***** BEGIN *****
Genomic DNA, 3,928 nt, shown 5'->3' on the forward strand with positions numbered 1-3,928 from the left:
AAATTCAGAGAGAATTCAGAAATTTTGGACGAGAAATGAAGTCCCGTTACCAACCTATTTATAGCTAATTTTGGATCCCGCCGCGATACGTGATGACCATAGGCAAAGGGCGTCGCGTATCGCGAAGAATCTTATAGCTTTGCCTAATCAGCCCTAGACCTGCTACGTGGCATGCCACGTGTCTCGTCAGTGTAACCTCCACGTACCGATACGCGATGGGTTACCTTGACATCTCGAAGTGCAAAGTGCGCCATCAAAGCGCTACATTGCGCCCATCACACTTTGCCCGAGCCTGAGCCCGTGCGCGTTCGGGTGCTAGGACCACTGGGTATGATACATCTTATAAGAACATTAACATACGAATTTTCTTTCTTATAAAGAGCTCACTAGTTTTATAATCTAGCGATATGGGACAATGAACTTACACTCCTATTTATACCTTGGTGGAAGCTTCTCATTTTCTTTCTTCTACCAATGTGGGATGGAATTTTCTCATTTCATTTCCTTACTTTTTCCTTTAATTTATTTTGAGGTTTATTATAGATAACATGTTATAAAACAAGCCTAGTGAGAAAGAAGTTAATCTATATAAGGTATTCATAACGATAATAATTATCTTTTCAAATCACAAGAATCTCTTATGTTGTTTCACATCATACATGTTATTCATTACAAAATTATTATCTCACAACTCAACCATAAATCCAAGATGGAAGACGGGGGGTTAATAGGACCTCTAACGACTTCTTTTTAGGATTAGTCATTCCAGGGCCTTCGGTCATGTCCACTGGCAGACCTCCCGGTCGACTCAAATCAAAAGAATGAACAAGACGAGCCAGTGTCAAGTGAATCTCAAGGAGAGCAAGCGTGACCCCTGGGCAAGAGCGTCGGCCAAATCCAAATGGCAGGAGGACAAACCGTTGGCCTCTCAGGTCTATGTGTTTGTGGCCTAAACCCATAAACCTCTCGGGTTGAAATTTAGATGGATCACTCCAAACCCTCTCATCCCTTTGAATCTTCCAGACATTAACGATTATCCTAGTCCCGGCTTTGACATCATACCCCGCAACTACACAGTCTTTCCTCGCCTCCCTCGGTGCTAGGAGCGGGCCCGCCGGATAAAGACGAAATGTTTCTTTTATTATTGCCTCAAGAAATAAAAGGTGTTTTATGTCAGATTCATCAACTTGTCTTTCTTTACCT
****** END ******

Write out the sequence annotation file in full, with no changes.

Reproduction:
Genomic DNA, 3,928 nt, shown 5'->3' on the forward strand with positions numbered 1-3,928 from the left:
AAATTCAGAGAGAATTCAGAAATTTTGGACGAGAAATGAAGTCCCGTTACCAACCTATTTATAGCTAATTTTGGATCCCGCCGCGATACGTGATGACCATAGGCAAAGGGCGTCGCGTATCGCGAAGAATCTTATAGCTTTGCCTAATCAGCCCTAGACCTGCTACGTGGCATGCCACGTGTCTCGTCAGTGTAACCTCCACGTACCGATACGCGATGGGTTACCTTGACATCTCGAAGTGCAAAGTGCGCCATCAAAGCGCTACATTGCGCCCATCACACTTTGCCCGAGCCTGAGCCCGTGCGCGTTCGGGTGCTAGGACCACTGGGTATGATACATCTTATAAGAACATTAACATACGAATTTTCTTTCTTATAAAGAGCTCACTAGTTTTATAATCTAGCGATATGGGACAATGAACTTACACTCCTATTTATACCTTGGTGGAAGCTTCTCATTTTCTTTCTTCTACCAATGTGGGATGGAATTTTCTCATTTCATTTCCTTACTTTTTCCTTTAATTTATTTTGAGGTTTATTATAGATAACATGTTATAAAACAAGCCTAGTGAGAAAGAAGTTAATCTATATAAGGTATTCATAACGATAATAATTATCTTTTCAAATCACAAGAATCTCTTATGTTGTTTCACATCATACATGTTATTCATTACAAAATTATTATCTCACAACTCAACCATAAATCCAAGATGGAAGACGGGGGGTTAATAGGACCTCTAACGACTTCTTTTTAGGATTAGTCATTCCAGGGCCTTCGGTCATGTCCACTGGCAGACCTCCCGGTCGACTCAAATCAAAAGAATGAACAAGACGAGCCAGTGTCAAGTGAATCTCAAGGAGAGCAAGCGTGACCCCTGGGCAAGAGCGTCGGCCAAATCCAAATGGCAGGAGGACAAACCGTTGGCCTCTCAGGTCTATGTGTTTGTGGCCTAAACCCATAAACCTCTCGGGTTGAAATTTAGATGGATCACTCCAAACCCTCTCATCCCTTTGAATCTTCCAGACATTAACGATTATCCTAGTCCCGGCTTTGACATCATACCCCGCAACTACACAGTCTTTCCTCGCCTCCCTCGGTGCTAGGAGCGGGCCCGCCGGATAAAGACGAAATGTTTCTTTTATTATTGCCTCAAGAAATAAAAGGTGTTTTATGTCAGATTCATCAACTTGTCTTTCTTTACCT